Yes, classroom or lesson observations are not entirely new. However, they double as avenues to check into classes and assess the best educational procedures, to achieve an improved learning process for students. Classroom observations are mostly short-time, regular assessments of learning, thus taking away the crucial framework and the original intention of such teaching.
Among other reasons, observations help to stay on track with the personal goals of staff. Likewise, the ideas and good practice documented from such observations will come handy in subsequent teacher guidance, especially with the use of good classroom observation software.
Most of the lesson observations should follow these procedures;
1. Before going for fresh observations, understand the teacher’s focus and confirm their compliance with previous recommendations.
This is done by assessing the previous lesson observations, preferably with classroom observation software.
2. Discuss the lesson plan with the teacher, while spelling-out your observations in clear terms.
If it helps, ask questions that will help to keep the discussion wholesome. Be optimistic rather than pessimistic, and entertain their views and feedback before making your decisions.
3. Allow the teacher to think about the lesson based on the questions you have provided.
This will ensure adequate preparation and zero surprises.
4. If there is an essential aspect missing out, ask questions
and give them ample time to respond before making conclusions.
5. Identify the positives in the lesson, even if they aren’t obvious.
If you have an existing relationship with the teacher, assess them based on their previous levels, noting their improvements and informing them of the same.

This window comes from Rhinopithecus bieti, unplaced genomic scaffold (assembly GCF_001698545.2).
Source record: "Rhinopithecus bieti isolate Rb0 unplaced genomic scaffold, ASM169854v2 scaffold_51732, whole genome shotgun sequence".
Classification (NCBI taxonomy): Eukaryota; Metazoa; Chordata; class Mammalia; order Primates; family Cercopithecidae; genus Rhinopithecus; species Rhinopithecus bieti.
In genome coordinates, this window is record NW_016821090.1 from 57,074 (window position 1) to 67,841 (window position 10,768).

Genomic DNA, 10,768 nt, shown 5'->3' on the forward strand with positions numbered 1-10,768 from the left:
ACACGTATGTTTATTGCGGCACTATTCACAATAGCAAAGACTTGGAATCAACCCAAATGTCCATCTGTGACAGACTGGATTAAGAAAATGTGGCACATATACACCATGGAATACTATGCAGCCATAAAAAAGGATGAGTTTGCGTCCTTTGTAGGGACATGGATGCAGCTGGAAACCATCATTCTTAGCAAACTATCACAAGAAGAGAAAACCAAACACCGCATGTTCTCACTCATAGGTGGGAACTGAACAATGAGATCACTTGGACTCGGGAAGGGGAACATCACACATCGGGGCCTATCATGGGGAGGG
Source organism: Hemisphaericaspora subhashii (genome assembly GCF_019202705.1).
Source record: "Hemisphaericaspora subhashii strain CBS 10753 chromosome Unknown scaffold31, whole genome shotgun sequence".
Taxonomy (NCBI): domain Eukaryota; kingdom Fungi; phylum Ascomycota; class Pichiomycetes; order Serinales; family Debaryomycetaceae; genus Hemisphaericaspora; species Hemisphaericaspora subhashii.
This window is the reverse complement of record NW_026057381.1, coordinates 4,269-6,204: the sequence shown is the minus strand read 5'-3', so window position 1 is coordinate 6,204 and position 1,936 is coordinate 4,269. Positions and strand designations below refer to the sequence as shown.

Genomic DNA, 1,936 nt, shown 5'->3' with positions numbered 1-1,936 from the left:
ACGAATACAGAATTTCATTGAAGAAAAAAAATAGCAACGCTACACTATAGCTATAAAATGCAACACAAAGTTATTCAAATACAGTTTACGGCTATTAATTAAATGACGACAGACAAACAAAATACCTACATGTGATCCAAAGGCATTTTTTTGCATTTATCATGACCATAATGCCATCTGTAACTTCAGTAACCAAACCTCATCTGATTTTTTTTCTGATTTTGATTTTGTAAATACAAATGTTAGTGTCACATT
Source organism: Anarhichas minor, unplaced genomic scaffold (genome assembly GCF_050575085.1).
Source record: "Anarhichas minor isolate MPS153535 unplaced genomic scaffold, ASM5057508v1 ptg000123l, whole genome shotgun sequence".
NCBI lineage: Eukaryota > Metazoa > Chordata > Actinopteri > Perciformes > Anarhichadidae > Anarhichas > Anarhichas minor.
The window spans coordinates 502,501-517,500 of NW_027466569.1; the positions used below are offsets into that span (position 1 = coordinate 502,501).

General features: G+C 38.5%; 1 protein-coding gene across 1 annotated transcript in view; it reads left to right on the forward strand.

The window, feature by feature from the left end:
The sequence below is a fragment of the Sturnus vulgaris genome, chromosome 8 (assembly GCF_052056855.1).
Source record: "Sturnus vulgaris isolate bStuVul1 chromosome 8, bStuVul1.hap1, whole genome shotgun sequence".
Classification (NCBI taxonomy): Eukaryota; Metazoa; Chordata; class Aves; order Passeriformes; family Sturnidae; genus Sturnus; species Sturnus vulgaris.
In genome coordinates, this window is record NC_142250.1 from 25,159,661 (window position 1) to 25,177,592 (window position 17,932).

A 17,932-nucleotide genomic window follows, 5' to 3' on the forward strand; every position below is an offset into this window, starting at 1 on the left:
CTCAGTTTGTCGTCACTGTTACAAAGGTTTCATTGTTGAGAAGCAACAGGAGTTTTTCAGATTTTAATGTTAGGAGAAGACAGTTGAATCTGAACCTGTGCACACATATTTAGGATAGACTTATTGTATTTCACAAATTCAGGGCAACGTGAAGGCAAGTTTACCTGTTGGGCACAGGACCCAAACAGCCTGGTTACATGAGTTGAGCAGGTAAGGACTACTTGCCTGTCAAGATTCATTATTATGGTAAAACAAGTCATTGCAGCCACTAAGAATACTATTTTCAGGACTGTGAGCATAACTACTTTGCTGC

6. Your observation should be planned objectively.
Note what you observe and when you see them. Note what you hear and when you hear them. While these are not as straightforward as they appear, practice and consistency will help you to get better. However, with your observation well planned, you would only have to observe closely and objectively without any bias whatsoever.
7. Be open with the discussion at all times.
After the post-observation discussion, allow the teacher to properly examine your report and encourage them to ask for a dialogue about it (if required). This discussion could be followed by continuous improvement. Schedule regular discussions on improvement methods – it is essential to follow-up on lesson observations at all times.
8. Rather than just pointing out areas that require improvement, go as far as discussing useful approaches and strategies to achieve these improvements.
Your opinions can go a long way in helping the teacher achieve their aim of improved learning and growing. Hence, your write-up must contain well-researched facts and helpful resources.
9. Always appear as genuine helpers and advisers to the teacher.
This will help them unnerve and open up to you easily. It is natural for teachers to fret during observations; however, appearing hostile will only worsen the situation. If you end up with a teacher that is having a bad day in office, do all you can to help them be at their best, at least for that particular day.
Classroom observation is easier and more comfortable with the use of classroom observation software.